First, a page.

The Boya formed has a trench boundary inside the trench planted with bush and bamboo plants so that animals cannot enter into the “Boya” (Zaenal, 2013). “Boya” has one entrance as an access that residents use in and out. See the picture below.

The Boya shape pattern shows the presence of cosmology concept in the form of micro cosmos into the house building and also into the village formed by Lobo as the center of their ritual implementation as well as the center of decision making by Totua, the form of Lobo building replica see Figure 3.

Several types of buildings have a very important value in the life of the To Kaili community. These buildings are Lobo which functions as a gathering place for family groups to hold rituals to the natural authority, lobo shape like Figure 4.

Bolanoa Building shape Form is a simple building consisting of one space, currently Bolanoa building is usually used in the garden or in rice fields, see Figure 5.

Figure 3. The shape pattern of the first kampong (Boya). Source: Researcher study conclusion.

Figure 4. Building replica of Lobo in toro village. Source: Researcher documentation result 2013.

Figure 5. Bolanoa replica on the rice field. Source: Researcher documentation 2013.

The rapid development of To Kaili culture led To Kaili to develop a village (Ngata). Ngata is a collection of Boya who have kinship ties, so usually in a village consisting of one family that has a lineage through a girl, this is because in the community Kailithrives exogamy marriage system where women are not allowed to marry the family, and women are not allowed to leave village.

In each village the number of heads of households grew to become more one and each head of the family should be represented in Totua, so that the number of Totua more than one, at this stage formed customary institutions consisting of several Totua as collective leaders and began to form customary rules, rules relating to Nature Guardian, such as the various rituals of birth and death as well as the ritual to ward calamities, and the ritual of disease treatment (nobalia).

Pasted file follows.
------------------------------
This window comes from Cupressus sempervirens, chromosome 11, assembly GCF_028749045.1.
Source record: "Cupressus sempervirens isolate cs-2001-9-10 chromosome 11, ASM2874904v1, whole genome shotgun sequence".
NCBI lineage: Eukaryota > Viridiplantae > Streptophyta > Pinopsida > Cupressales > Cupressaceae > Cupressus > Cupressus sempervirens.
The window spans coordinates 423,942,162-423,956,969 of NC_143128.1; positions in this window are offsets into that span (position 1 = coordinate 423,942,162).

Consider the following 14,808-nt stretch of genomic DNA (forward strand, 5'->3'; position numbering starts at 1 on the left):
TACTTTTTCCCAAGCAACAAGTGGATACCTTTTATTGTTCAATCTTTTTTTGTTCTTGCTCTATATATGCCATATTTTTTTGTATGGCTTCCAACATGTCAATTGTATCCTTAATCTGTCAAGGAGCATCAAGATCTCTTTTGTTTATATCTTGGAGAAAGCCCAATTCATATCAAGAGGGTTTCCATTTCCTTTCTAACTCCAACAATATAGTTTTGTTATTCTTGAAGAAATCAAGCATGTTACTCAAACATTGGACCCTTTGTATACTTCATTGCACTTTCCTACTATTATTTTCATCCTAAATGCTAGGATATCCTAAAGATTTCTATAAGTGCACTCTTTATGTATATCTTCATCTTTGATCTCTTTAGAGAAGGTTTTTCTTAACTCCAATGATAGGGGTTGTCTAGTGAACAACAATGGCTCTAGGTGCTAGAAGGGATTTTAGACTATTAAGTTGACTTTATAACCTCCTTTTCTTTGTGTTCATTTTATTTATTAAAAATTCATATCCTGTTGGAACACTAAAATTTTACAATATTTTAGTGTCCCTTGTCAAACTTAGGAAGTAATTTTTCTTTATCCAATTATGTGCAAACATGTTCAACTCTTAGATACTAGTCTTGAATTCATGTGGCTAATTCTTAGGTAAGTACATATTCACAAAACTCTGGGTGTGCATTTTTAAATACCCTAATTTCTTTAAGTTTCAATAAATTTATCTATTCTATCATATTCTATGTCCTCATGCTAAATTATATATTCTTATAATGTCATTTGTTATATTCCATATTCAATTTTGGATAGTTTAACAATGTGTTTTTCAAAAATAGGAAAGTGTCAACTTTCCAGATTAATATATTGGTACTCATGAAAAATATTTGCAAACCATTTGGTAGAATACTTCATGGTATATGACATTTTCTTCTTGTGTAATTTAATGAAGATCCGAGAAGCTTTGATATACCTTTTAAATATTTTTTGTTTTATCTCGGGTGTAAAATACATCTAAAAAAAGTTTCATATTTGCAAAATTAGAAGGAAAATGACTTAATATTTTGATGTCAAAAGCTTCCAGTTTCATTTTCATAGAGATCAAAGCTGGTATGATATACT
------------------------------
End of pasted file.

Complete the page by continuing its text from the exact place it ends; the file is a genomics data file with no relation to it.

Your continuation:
Ngata developed into Ngata bête. The development of government that became the forerunner of the kingdom and its territory became very widespread because it is a merger of several Ngata that can be located far apart and formed the center of government consisting of: Jagugu as a ritual leader, Tina Ngata as the leader of women who have a village, Maradika as community leaders and Pabicara is the spokesman of news. Equipped with Totua which is a representative of each Ngata incorporated therein.

In Ngata bête, the concept of cosmology is also embedded, so the sacred center located in Ngata bête is located at the center of government, where in it there is Lobo as a place of worship as well as a place of lusting the case, Baruga as community meeting place and Gampiri as Ngata bête granary equipped with alunalun the gathering place of the whole community when it’s harvesting party (Mopunca), or other ritual activities.

In the arrival of the kingdom influence originating from South Sulawesi that impacting on Ngata bête transformation into the kingdom and at that time happened acculturation of culture where in the community To Kaili previously not familiar with rice farming was introduced by migrants who come from neighboring areas and also introduced a new social stratum that is nobility.